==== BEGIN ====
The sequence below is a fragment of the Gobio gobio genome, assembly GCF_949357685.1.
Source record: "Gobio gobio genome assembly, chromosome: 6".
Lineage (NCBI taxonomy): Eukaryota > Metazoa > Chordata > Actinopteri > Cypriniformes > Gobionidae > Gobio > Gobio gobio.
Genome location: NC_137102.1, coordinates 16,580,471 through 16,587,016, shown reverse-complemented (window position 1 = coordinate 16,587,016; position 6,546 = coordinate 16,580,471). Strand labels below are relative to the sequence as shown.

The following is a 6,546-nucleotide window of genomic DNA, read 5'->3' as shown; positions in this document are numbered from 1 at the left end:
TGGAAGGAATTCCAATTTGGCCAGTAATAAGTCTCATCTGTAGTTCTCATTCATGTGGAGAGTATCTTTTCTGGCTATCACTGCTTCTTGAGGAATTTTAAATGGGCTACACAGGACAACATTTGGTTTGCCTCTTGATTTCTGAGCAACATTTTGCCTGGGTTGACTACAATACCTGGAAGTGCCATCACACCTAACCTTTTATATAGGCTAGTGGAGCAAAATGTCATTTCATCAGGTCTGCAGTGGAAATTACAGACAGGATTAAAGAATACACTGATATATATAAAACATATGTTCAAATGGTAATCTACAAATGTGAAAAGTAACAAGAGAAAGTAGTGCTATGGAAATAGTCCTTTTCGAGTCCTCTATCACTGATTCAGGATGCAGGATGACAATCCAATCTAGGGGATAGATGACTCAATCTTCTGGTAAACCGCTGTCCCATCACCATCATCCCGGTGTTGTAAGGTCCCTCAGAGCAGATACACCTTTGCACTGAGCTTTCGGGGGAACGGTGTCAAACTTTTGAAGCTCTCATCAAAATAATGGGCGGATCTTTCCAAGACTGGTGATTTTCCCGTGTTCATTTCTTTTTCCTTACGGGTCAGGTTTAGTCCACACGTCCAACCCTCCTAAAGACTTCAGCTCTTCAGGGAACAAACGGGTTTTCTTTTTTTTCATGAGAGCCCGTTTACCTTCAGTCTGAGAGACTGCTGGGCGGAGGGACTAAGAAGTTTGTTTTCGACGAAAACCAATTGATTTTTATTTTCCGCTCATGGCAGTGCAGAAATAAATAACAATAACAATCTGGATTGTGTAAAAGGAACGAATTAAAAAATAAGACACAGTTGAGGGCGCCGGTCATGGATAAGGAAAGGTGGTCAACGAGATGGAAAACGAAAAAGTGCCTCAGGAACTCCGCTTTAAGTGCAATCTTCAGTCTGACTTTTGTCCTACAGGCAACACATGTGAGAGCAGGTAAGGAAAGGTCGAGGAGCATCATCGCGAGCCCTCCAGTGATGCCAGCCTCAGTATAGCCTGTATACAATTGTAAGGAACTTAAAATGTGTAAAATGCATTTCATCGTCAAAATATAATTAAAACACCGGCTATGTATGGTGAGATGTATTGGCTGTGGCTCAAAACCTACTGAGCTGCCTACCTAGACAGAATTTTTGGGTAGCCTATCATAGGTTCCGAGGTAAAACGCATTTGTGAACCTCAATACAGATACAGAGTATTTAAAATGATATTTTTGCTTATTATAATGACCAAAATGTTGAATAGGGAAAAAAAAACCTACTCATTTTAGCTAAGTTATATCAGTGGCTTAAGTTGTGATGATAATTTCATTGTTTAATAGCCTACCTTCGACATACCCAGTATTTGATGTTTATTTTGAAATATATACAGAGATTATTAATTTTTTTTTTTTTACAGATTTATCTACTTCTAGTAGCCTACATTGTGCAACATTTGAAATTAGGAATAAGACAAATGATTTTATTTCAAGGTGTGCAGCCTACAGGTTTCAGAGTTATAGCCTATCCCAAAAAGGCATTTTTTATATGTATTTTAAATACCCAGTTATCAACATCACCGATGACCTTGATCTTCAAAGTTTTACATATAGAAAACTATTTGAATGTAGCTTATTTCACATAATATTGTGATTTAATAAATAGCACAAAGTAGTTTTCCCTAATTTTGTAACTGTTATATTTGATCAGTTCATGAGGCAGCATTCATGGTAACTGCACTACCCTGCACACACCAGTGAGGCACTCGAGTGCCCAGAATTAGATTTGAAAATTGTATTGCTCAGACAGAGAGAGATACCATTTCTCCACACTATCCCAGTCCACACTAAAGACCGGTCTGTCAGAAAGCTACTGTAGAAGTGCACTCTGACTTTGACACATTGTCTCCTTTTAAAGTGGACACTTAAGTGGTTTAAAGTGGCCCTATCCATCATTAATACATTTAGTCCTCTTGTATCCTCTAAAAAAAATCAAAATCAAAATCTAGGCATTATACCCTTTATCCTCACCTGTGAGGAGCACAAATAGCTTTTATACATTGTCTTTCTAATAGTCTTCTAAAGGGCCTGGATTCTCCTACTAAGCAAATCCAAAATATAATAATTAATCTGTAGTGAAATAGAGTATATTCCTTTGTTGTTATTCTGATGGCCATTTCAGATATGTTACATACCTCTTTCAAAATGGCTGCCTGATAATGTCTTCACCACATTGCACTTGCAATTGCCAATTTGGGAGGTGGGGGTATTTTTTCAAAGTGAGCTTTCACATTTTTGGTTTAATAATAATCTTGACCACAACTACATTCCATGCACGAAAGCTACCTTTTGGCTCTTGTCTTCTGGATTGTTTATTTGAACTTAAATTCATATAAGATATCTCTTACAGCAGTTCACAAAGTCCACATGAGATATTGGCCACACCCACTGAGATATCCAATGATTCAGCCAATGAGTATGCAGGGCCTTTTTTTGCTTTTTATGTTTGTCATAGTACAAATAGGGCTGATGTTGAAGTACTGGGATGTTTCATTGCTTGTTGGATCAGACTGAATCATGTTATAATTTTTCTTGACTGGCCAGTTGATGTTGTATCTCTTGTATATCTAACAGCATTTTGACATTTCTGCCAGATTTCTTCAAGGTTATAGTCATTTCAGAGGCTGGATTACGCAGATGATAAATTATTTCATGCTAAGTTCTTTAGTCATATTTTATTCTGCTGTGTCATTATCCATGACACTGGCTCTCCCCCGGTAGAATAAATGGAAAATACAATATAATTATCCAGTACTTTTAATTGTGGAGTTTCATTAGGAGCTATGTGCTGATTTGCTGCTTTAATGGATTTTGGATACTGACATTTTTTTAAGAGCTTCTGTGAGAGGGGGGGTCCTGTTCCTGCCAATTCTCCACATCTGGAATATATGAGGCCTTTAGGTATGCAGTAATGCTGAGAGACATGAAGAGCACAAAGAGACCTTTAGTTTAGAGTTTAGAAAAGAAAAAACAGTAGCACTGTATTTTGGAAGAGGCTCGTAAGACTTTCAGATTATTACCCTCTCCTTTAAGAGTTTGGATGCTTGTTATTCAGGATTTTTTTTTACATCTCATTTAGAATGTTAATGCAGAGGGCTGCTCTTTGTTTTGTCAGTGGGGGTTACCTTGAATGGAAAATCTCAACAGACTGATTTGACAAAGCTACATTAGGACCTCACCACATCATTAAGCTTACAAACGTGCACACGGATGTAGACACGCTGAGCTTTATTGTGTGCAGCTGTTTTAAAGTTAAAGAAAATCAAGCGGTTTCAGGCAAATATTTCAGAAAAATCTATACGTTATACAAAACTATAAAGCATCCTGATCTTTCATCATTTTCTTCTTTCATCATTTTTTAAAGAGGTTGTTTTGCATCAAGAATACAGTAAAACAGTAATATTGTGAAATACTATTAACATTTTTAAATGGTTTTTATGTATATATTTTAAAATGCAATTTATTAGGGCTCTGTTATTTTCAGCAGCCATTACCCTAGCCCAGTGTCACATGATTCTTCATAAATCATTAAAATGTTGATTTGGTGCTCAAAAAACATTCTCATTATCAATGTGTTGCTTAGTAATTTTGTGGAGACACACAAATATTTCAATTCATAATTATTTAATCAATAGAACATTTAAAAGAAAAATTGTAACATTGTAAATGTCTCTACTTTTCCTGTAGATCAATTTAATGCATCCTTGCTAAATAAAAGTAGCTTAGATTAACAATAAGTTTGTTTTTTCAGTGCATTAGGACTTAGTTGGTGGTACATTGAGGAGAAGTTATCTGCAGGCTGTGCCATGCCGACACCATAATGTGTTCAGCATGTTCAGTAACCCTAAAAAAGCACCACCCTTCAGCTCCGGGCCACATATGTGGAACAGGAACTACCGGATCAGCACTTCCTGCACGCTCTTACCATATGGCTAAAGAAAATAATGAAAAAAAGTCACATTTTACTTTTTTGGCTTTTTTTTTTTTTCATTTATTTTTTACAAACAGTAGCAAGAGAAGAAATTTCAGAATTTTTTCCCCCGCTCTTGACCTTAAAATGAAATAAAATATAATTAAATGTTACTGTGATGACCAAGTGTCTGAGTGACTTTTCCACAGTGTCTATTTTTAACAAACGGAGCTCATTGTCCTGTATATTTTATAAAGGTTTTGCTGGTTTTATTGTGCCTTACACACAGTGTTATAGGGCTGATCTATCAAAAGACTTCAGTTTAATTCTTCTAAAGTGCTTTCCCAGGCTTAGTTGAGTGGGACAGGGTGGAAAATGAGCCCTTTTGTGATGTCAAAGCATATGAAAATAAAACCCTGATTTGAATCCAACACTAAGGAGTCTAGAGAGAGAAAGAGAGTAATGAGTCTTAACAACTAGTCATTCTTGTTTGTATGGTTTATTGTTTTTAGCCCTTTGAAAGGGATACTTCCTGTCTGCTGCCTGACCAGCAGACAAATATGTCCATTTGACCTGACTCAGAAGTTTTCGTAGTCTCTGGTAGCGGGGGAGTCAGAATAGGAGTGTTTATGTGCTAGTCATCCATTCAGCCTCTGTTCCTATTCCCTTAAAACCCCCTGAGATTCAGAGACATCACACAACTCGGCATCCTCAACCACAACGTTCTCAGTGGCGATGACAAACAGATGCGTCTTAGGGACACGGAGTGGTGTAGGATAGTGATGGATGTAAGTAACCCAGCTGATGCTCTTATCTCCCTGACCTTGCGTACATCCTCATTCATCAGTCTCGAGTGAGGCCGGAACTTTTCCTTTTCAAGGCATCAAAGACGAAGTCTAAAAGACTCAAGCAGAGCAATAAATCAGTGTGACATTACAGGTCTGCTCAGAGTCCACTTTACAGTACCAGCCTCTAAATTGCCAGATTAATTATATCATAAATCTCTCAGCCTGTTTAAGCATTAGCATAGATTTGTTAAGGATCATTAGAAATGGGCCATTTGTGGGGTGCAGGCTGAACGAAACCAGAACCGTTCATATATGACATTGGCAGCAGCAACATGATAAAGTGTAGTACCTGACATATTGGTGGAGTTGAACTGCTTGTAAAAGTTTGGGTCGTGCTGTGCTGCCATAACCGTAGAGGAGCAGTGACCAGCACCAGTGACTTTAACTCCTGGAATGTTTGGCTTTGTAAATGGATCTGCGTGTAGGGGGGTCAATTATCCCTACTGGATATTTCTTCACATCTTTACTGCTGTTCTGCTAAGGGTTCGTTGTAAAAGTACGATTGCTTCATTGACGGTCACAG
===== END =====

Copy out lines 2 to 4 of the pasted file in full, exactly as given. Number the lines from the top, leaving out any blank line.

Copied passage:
Source record: "Gobio gobio genome assembly, chromosome: 6".
Lineage (NCBI taxonomy): Eukaryota > Metazoa > Chordata > Actinopteri > Cypriniformes > Gobionidae > Gobio > Gobio gobio.
Genome location: NC_137102.1, coordinates 16,580,471 through 16,587,016, shown reverse-complemented (window position 1 = coordinate 16,587,016; position 6,546 = coordinate 16,580,471). Strand labels below are relative to the sequence as shown.